This June, we have added some beautiful new ceramics to our site. Each handmade in the UK by the lovely Megan. We managed to catch up with Megan and have a chat with her about her ceramics and the creative process.
First, can you tell us a little more about yourself?
I live on the edge of the New Forest with my other half and a lovely (but exhausting!) eight month old puppy. And get to work in a fancy shed in my garden producing very small batches of hand built ceramics. Instead of using a potter’s wheel, I hand build each item individually, which is slow but incredibly satisfying. I used to be a secondary school teacher but took the plunge and started selling my ceramics just over three years ago. And it’s definitely the best job I’ve had, despite the stress that can sometimes accompany a small, creative business
What made start making ceramics? And when did you start?
I’ve always enjoyed being creative and as a teenager I spent a little bit of time with my grandparents’ neighbour, who made beautiful ceramic ducks in a studio in her garden and who very kindly let me play around with some of her clay! I didn’t give ceramics another thought until about seven years ago. After returning to a job in teaching after a year out travelling I realised it wasn’t something I could do forever. I knew I wanted to do something creative and be my own boss and I suddenly remembered how much I’d enjoyed working with clay when I was younger. One day I did a taster ceramics course to see if it was something I could do everyday and that was it, I was hooked, it was that quick! I obviously didn’t start selling ceramics straight away, and I spent a few years working towards the day when I finally felt somebody might actually pay me for one of my mugs!
What inspires you when making your ceramics?
My creative process is a fairly practical one, as I tend to think of things I’d like in my own home! Although I love the more traditional colours and designs used in a lot of wheel thrown ceramics I really struggled to find contemporary, simple ceramics that weren’t factory made, so initially this was a big factor in the kinds of pieces I chose to make. I now also spend time looking at household trends and designs and this often inspires me when it comes to thinking of new pieces to make.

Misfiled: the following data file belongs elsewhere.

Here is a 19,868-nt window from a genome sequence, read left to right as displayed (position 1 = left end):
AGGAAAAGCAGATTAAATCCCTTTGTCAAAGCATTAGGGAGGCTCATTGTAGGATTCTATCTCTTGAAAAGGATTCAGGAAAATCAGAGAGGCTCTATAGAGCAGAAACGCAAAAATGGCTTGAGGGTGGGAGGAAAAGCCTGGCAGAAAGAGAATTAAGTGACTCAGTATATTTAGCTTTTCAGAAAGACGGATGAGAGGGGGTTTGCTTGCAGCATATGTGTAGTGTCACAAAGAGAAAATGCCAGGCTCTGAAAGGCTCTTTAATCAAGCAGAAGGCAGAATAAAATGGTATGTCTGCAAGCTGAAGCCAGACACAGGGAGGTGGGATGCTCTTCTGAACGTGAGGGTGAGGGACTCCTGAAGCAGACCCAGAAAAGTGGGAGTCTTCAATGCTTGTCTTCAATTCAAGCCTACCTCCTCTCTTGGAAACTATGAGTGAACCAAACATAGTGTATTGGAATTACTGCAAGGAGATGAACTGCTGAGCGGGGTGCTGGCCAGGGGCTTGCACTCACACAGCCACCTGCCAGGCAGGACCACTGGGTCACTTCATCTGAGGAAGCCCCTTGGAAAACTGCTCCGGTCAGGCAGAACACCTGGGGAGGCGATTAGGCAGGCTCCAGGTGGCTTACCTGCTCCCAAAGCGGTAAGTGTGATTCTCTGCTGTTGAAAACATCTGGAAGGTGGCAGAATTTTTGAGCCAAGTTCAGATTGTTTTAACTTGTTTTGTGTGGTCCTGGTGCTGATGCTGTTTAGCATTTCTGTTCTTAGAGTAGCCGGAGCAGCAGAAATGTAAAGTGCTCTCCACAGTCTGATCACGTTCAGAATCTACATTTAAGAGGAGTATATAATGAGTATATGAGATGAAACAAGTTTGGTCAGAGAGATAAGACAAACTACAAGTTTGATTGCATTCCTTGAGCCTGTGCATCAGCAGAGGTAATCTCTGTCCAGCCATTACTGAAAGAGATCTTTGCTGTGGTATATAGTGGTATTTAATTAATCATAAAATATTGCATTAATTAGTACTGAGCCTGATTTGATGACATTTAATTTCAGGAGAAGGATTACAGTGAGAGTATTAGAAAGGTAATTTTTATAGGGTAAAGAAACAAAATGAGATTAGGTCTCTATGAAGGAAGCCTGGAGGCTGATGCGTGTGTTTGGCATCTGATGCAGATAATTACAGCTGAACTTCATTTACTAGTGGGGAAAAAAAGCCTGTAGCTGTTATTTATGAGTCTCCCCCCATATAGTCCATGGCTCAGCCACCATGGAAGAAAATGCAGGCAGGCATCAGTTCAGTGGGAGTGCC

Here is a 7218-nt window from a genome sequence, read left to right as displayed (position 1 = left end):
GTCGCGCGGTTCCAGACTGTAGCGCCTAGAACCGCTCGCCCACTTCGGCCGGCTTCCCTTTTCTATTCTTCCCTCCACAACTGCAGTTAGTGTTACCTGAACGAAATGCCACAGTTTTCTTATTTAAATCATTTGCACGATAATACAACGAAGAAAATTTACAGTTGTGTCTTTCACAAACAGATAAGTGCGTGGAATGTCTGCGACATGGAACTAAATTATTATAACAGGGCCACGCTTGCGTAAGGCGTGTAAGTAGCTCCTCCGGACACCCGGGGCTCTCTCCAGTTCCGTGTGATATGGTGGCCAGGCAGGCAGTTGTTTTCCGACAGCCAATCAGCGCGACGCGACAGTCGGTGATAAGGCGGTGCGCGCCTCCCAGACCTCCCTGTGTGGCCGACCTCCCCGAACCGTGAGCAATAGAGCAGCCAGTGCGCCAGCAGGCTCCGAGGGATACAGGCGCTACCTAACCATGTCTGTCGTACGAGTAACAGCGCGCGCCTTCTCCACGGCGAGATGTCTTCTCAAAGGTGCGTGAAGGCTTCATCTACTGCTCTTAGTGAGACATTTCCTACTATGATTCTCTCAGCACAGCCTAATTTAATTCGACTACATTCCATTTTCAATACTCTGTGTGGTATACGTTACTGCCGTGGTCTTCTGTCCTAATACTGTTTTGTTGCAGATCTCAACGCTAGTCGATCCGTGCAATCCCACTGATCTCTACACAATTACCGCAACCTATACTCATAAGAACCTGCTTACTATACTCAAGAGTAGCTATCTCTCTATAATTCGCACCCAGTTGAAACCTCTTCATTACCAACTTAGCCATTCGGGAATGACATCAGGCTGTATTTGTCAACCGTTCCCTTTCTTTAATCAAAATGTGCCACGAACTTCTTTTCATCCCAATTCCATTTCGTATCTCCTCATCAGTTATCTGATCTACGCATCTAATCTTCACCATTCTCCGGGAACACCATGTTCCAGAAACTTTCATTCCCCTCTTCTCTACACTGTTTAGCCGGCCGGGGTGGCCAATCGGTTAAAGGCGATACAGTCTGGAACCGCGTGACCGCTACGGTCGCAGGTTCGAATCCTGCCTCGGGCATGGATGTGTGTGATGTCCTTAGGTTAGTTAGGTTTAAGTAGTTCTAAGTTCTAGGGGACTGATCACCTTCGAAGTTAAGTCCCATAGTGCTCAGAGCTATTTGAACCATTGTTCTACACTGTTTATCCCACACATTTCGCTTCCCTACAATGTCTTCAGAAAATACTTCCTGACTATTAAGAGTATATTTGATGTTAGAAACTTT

What is your favourite part of the creative process?
My favourite part is definitely coming up with a new idea for a piece and making the first test. Often you end up with something that belongs in the bin. But I love the excitement when you produce that one shape or glaze finish that instantly works.
Do you have a favourite item?
Mugs! I’m a big tea drinker and very, very particular about which mug I like to use (I have to confess; it’s a cheap, factory made mug with a big chip in the rim!), so I find it especially rewarding to make a mug for someone that might be used for the next twenty years to hold that essential, early morning cup of tea or coffee.
What is the hardest part of the making process?
The hardest part is those periods where you feel like you have nothing new to offer. It happens to everyone and you know it’ll pass. It’s always a bit scary when you suddenly have a mild panic that you’ve reached the end of the road when it comes to new ideas. That and the countless pieces you take out the kiln which haven’t turned out the way you imagined can make it hard at times, but it’s still better than any other job I’ve had.
What tip would you give someone wanting to start out in ceramic making?
Don’t be too critical when it comes to your own work; handmade ceramics are unique, individual pieces and aren’t meant to be perfect. So don’t set yourself up for failure by comparing your mugs to the pack of six you see on a shop shelf. Handmade items are beautiful because of their imperfections, not in spite of them. And if they’ve been made with care and attention they will be absolutely perfect in their own way.